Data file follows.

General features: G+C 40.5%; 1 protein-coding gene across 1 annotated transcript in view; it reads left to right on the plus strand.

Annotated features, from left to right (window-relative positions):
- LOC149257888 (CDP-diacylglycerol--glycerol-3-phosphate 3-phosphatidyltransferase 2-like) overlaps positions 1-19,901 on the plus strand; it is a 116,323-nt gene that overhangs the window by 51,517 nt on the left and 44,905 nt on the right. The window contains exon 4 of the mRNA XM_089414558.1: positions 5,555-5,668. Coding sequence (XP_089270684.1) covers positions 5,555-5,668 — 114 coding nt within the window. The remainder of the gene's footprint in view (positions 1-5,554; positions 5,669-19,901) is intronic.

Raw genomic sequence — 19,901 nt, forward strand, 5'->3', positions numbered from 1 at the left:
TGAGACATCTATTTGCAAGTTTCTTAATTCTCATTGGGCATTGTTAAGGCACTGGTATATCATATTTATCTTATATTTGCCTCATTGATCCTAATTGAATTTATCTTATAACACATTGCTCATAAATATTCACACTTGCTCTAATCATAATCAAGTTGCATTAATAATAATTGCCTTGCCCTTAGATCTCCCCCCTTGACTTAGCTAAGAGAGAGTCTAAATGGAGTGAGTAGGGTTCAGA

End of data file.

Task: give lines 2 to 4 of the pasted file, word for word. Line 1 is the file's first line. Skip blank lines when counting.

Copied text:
Annotated features, from left to right (window-relative positions):
- LOC149257888 (CDP-diacylglycerol--glycerol-3-phosphate 3-phosphatidyltransferase 2-like) overlaps positions 1-19,901 on the plus strand; it is a 116,323-nt gene that overhangs the window by 51,517 nt on the left and 44,905 nt on the right. The window contains exon 4 of the mRNA XM_089414558.1: positions 5,555-5,668. Coding sequence (XP_089270684.1) covers positions 5,555-5,668 — 114 coding nt within the window. The remainder of the gene's footprint in view (positions 1-5,554; positions 5,669-19,901) is intronic.

Raw genomic sequence — 19,901 nt, forward strand, 5'->3', positions numbered from 1 at the left: